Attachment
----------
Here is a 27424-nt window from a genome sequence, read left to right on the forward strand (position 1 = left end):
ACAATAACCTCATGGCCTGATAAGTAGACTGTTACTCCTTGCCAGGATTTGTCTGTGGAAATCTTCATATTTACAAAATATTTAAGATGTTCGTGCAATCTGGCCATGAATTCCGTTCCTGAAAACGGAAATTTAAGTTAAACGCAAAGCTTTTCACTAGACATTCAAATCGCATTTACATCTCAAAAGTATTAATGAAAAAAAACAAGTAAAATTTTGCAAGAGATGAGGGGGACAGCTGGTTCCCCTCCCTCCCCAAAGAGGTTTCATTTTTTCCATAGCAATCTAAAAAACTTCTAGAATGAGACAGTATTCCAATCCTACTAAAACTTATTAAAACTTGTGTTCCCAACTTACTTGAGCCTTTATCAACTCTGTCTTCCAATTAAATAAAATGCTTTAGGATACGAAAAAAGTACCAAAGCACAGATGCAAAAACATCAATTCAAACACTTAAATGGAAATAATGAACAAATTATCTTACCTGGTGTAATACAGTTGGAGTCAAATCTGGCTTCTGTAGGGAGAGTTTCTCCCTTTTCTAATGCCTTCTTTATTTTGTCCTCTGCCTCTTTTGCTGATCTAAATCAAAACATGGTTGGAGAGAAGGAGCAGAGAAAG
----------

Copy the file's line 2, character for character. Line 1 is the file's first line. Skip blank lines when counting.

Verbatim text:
ACAATAACCTCATGGCCTGATAAGTAGACTGTTACTCCTTGCCAGGATTTGTCTGTGGAAATCTTCATATTTACAAAATATTTAAGATGTTCGTGCAATCTGGCCATGAATTCCGTTCCTGAAAACGGAAATTTAAGTTAAACGCAAAGCTTTTCACTAGACATTCAAATCGCATTTACATCTCAAAAGTATTAATGAAAAAAAACAAGTAAAATTTTGCAAGAGATGAGGGGGACAGCTGGTTCCCCTCCCTCCCCAAAGAGGTTTCATTTTTTCCATAGCAATCTAAAAAACTTCTAGAATGAGACAGTATTCCAATCCTACTAAAACTTATTAAAACTTGTGTTCCCAACTTACTTGAGCCTTTATCAACTCTGTCTTCCAATTAAATAAAATGCTTTAGGATACGAAAAAAGTACCAAAGCACAGATGCAAAAACATCAATTCAAACACTTAAATGGAAATAATGAACAAATTATCTTACCTGGTGTAATACAGTTGGAGTCAAATCTGGCTTCTGTAGGGAGAGTTTCTCCCTTTTCTAATGCCTTCTTTATTTTGTCCTCTGCCTCTTTTGCTGATCTAAATCAAAACATGGTTGGAGAGAAGGAGCAGAGAAAG